The love story of Harriet Morgan and newly minted doctor William Stout starts on the bridge just outside Killbuck, Ohio. Before I show you some of the things that my great-grandmother saved from her wedding in 1860, you can click on this link and read about how the couple met.
If you have been following the story of Harriet’s mother and father–Mary and Jesse Morgan–you will understand why Harriet’s mother, Mary, may have been cautious about this young man who showed up at her doorstep with her daughter. At any rate they married. The newly weds stayed in Killbuck, perhaps a requirement by Mary or perhaps because Harriet did not want to leave her mother alone. Doc Stout started practicing medicine at a time when there were already two doctors practicing in the tiny town.
My mother told the romantic story over and over. The fact that mother knew the story so well, indicates to me that great-grandma Harriet (Hattie) Morgan Stout liked to tell the story herself. Thank goodness for her romantic soul. Without her devotion to preserving famly memories, my family history would lack all this tangible reminders of my ancestors.
We got a peek at great-grandmother Harriet’s wedding dress when I photographed the crazy quilt that she made with the help of her mother-in-law in the early 20th century.
The small pieces of green material were from Harriet’s wedding dress. The embossed silk material does not show up to the best advantage in this picture. And why green? After all, when Queen Victoria married in 1840, she wore white, starting a trend that now rules bridal choices. At any rate, Hattie chose green. Perhaps the material was easily available, or marked down. Most likely she wanted a material that could be reused for something more practical in the future. The material is shiny–slightly duller in the background than the very shiny embossed design, which made it dificult to photograph. The color is actually a bit deeper than I could persuade my camera to reflect.
Mother’s note, pinned to the scraps of material, says that the wedding dress had three skirts made of this material. Harriet’s mother was a seamstress, but nevertheless it would have taken some time to make such a complex dress. Although no wedding picture survives the-is picture from the Metropolitan Museum helps me imagine what Hattie might have looked like in her green wedding dress.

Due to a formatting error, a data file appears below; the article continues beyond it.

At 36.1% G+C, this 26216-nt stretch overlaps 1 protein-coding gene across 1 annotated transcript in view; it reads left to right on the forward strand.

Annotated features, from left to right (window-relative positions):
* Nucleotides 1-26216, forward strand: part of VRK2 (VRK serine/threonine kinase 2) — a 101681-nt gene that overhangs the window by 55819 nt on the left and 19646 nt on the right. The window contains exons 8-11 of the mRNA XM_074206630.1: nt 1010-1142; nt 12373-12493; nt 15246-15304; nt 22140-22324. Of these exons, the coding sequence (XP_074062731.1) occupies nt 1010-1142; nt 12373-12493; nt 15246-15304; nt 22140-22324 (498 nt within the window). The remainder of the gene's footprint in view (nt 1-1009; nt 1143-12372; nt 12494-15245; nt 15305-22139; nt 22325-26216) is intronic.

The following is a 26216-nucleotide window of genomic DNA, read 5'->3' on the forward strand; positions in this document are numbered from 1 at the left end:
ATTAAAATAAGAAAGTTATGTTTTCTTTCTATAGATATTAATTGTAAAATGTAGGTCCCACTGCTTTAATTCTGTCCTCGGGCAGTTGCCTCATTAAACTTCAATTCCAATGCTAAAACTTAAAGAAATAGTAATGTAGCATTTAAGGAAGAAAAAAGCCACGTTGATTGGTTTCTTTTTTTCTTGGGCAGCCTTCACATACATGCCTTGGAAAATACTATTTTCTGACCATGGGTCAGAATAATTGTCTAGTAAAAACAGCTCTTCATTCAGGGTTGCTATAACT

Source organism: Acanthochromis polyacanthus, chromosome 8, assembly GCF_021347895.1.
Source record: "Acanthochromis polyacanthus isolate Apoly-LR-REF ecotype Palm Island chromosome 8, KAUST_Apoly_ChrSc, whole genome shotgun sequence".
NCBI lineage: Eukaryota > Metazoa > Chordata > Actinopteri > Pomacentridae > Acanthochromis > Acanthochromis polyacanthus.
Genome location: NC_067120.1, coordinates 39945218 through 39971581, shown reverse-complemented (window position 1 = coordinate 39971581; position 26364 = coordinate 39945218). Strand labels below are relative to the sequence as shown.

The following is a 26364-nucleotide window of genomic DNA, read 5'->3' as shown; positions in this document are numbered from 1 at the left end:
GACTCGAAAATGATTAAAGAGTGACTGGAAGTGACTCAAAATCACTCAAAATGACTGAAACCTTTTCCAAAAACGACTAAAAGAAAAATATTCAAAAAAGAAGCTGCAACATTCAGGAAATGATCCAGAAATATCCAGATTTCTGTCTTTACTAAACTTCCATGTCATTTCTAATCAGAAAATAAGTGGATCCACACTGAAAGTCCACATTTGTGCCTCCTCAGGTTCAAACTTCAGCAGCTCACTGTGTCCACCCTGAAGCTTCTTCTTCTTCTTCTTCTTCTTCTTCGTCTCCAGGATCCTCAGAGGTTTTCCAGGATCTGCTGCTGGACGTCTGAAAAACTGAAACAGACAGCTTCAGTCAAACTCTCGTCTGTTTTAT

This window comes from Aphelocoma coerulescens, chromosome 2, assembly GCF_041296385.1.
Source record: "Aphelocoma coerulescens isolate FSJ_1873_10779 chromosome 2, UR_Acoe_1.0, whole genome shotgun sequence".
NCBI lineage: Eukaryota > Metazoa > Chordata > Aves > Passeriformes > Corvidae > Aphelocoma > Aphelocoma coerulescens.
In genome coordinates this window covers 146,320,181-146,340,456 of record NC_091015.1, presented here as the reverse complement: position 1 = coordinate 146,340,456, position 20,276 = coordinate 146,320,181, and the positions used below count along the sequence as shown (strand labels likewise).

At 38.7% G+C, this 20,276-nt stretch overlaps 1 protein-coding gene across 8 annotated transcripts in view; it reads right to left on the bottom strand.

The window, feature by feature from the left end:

How practical my grandmothers and great-grandmothers were! It would not occur to me to cut up a preciouis dress and make something else out of it–like a quilt. But Great-Grandma Harriet Stout remade more than the dress. Here is what happened to a vest belonging to “Doc” Stout. (I do not have a record indicating that it is a wedding vest, but doesn’t that seem likely?) I have read that white was the common color for men’s waistcoats/vests in the 1860s, but I wonder if Hattie would have bothered to save a piece of any old vest
The crocheted edge is beautifully executed as is the embroidered edge around the circle to serve as a hem. Someone–I assume it was Harriet–worked very hard on this beautiful little gem.
My Great Aunt Maude Stout Bartlett wrote the attached note identifying the piece. (Thank you Aunt Maude!) She also added “for Harriette.” For the last ten or fifteen years of her life, this childless woman sorted her family treasures, from furniture to tea cups and put notes on them as to who was to inherit them. Her determination to control her belongings beyond the grave become a family joke. When my sister and brother were visiting last summer and we went through Mary Morgan Stout’s chest of treasures, my sister Paula found a beaded bag with a note I had stuck inside “For Paula when I am gone.” As I get older, I am no longer laughing at Aunt Maude’s attempt to be sure that precious memories would go to someone who would appreciate them.
Back to Hattie and Wiliam’s wedding–In Victorian times, no lady would go out of the house without gloves or without a pretty handkerchief. In fact, this tradition continued for the next one hundred years. As a newlywed in the 1960s, I would wear gloves even if I was making a trip to the department store. Paper tissues had not yet pushed aside handkerchiefs in the 1960s, either. But I never have seen such a gorgeous handkerchief as this one from the 1860 wedding. The wide border of delicate lace is absolutely stunning.
I tried to put on these soft leather gloves that belonged to Harriet Morgan Stout, but they are way too small. It surprised me because I have pretty small hands, and pictures we have of “Hattie” in later years show a fairly “substantial” lady. She must have been quite petite when she married.
Not to be outdone, William Stout also carried a fancy handkerchief (known as a pocket square). When I say fancy, I am implying that it is decorative rather than practical! Silk, in taupe, with a gold embossed design.
I wish I had a photograph that could be identified as a wedding picure of William and Hattie, however we’ll have to settle for these pieces of the wedding clothing–not a bad substitute, in my opinion.
All of these famly heirlooms came from Mary Bassett’s wooden chest.
HOW I AM RELATED
- Vera Marie Badertscher is the daughter of
- Harriette Anderson Kaser, who is the daughter of
- Vera Stout Anderson, who is the daughter of
- William and Harriette (Morgan) Stout.
Jeanne Bryan Insalaco, Everyone Has a Story to Tell, started a Family Heirloom challenge in November 2015 asking fellow bloggers to join me in telling the stories of their family heirlooms. Here are some of the bloggers who who also blog about heirlooms.
Cathy Meder-Dempsey at Opening Doors in Brick Walls
Karen Biesfeld at Vorfahrensucher
Kendra Schmidt at trekthrutime
Linda Stufflebean at Empty Branches on the Family Tree
Schalene Jennings Dagutis at Tangled Roots and Trees
True Lewis at Notes to Myself
Heather Lisa Dubnick at Little Oak Blog
Kathy Rice at Every Leaf Has a Story
Mary Harrell-Sesniak at Genealogy Bank Heirlooms Blog